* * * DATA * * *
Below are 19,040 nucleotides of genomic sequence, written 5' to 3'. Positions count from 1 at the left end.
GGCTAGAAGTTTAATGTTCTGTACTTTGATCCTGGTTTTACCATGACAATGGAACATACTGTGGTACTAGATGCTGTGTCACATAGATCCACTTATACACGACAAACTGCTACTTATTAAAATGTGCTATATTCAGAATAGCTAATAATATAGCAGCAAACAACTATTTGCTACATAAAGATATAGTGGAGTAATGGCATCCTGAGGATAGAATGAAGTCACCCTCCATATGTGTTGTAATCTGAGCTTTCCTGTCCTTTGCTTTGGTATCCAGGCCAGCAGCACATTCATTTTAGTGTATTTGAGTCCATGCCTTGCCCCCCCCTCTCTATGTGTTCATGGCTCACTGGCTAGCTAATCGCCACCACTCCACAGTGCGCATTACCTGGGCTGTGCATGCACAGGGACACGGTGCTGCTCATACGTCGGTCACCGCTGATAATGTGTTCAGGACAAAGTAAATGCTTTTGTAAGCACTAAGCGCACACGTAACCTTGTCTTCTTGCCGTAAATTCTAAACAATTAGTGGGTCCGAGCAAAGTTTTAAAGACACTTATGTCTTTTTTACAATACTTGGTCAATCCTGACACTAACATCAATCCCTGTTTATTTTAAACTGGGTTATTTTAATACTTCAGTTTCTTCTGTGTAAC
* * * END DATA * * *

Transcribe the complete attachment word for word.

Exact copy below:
Below are 19,040 nucleotides of genomic sequence, written 5' to 3'. Positions count from 1 at the left end.
GGCTAGAAGTTTAATGTTCTGTACTTTGATCCTGGTTTTACCATGACAATGGAACATACTGTGGTACTAGATGCTGTGTCACATAGATCCACTTATACACGACAAACTGCTACTTATTAAAATGTGCTATATTCAGAATAGCTAATAATATAGCAGCAAACAACTATTTGCTACATAAAGATATAGTGGAGTAATGGCATCCTGAGGATAGAATGAAGTCACCCTCCATATGTGTTGTAATCTGAGCTTTCCTGTCCTTTGCTTTGGTATCCAGGCCAGCAGCACATTCATTTTAGTGTATTTGAGTCCATGCCTTGCCCCCCCCTCTCTATGTGTTCATGGCTCACTGGCTAGCTAATCGCCACCACTCCACAGTGCGCATTACCTGGGCTGTGCATGCACAGGGACACGGTGCTGCTCATACGTCGGTCACCGCTGATAATGTGTTCAGGACAAAGTAAATGCTTTTGTAAGCACTAAGCGCACACGTAACCTTGTCTTCTTGCCGTAAATTCTAAACAATTAGTGGGTCCGAGCAAAGTTTTAAAGACACTTATGTCTTTTTTACAATACTTGGTCAATCCTGACACTAACATCAATCCCTGTTTATTTTAAACTGGGTTATTTTAATACTTCAGTTTCTTCTGTGTAAC